By Sorwar Alam and Kubra Chohan
Europe is in fear of terrorist attacks by returning Daesh fighters following an agreement between the PKK/PYD and Daesh terror groups in the Syrian city of Raqqa, according to a report.
Britain’s The Times newspaper said Tuesday that hundreds of Daesh terrorists left Raqqa under the agreement and used smuggling routes to enter Europe, although some were arrested while trying to cross the border into Turkey.
But many “took advantage of the movement during the evacuation deal to get to Turkey,” the report cited Saddam al-Hamadi, one of the detainees, as saying.
Al-Hamadi said he travelled through PKK/PYD-held territories in northern Syria and the terror group “didn’t ask anything”.
The PYD and its military wing YPG are Syrian branches of the PKK, which has waged war against Turkey for more than 30 years.
Al-Hamadi was arrested by the Turkey-backed Free Syrian Army in al-Rai, one of the cities in northern Syria liberated from Daesh during Operation Euphrates Shield earlier this year.
“It was an easy route to cross. Even if the YPG [PKK/PYD] catch you, you will be held for 10 or 15 days and then released,” he told the Times reporter.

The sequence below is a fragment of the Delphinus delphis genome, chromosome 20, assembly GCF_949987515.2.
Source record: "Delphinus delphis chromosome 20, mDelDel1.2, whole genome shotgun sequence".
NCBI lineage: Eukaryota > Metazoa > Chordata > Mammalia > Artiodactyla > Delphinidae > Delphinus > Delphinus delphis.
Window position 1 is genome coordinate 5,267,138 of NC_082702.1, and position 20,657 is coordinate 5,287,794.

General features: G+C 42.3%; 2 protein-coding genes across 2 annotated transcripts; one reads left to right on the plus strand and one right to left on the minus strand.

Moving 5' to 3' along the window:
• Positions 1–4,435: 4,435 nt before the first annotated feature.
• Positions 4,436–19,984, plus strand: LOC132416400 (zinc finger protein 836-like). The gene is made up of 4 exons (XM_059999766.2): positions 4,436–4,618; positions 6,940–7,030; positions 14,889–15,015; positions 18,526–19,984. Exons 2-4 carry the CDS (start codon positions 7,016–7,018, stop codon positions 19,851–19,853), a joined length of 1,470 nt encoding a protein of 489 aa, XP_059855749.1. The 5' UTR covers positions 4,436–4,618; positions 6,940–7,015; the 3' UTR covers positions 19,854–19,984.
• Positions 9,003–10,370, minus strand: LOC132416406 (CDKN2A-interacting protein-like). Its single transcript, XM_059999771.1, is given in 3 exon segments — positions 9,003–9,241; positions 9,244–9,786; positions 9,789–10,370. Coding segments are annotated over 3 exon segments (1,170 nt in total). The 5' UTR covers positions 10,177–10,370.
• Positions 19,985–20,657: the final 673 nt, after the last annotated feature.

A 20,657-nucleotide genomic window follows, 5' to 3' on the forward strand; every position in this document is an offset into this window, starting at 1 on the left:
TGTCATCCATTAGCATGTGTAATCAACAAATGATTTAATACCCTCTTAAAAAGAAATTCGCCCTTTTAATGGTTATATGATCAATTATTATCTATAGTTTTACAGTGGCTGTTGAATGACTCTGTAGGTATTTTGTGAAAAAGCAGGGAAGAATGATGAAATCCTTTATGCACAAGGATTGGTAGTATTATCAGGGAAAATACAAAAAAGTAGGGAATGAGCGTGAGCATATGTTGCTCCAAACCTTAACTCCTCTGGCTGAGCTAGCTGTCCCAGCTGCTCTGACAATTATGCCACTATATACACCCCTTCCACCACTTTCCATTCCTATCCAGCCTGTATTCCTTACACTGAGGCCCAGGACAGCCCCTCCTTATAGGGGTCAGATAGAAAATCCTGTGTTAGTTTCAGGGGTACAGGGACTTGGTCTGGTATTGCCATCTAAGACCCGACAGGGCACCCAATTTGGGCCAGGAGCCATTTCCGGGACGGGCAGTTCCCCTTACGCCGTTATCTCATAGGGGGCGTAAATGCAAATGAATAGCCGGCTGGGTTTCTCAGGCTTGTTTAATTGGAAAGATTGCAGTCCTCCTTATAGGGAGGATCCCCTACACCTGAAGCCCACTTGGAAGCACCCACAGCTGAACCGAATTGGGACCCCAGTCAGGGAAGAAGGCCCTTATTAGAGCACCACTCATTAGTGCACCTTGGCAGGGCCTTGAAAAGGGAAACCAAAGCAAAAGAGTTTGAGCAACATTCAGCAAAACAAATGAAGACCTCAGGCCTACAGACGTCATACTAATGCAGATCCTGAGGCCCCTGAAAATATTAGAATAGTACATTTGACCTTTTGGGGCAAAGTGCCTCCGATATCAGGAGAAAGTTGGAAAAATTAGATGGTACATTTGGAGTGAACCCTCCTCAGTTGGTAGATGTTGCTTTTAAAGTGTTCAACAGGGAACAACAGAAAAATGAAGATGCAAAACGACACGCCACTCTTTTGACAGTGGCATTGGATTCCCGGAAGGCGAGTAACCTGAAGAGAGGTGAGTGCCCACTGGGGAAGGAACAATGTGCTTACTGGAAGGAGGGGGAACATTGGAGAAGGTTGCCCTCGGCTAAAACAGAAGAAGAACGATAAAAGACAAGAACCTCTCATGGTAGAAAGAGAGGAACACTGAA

The Times noted that his testimony “adds to fears that ISIS [Daesh] fighters who were allowed to leave Raqqa are now heading back to Europe to launch attacks”.
The report also said the U.K. was concerned about Daesh terrorists returning home, adding that tensions between European states over Brexit could make their way easier.
“The UK is genuinely worried about the return of ISIS [Daesh] fighters. There are also concerns that intelligence information may not be shared [between countries] as quickly as it was because of the bad blood over Brexit,” it cited a source close to UK intelligence agencies as saying.
The BBC reported on Nov. 15 that the deal was struck between Daesh and the SDF, an armed Syrian group dominated by the terrorist PKK/PYD.
After speaking to many of those involved in the evacuation, the British broadcaster said a huge convoy consisting of around 50 trucks, 13 buses and more than 100 Daesh vehicles left Raqqa for Daesh-controlled territory to the southeast.
The report said Daesh also withdrew at least 10 vehicles loaded with arms and ammunition and the fighters included foreigners alongside Iraqis and Syrians.
But the Pentagon on Nov. 15 defended the deal, which allowed hundreds of Daesh terrorists to escape Raqqa, calling this part of a “local solution to a local issue,” namely the siege of Daesh’s de-facto capital in Syria.
Pentagon spokesperson Eric Pahon claimed it aimed to provide civilians and families “an opportunity to leave the city and to allow tribal leaders an opportunity to reconcile and reintegrate Syrian men who had been under ISIS [Daesh] control during its brutal three-year regime”.
Pahon denied that any representatives of the U.S.-led coalition against Daesh participated in the withdrawal negotiations, although they were “present at the discussions”.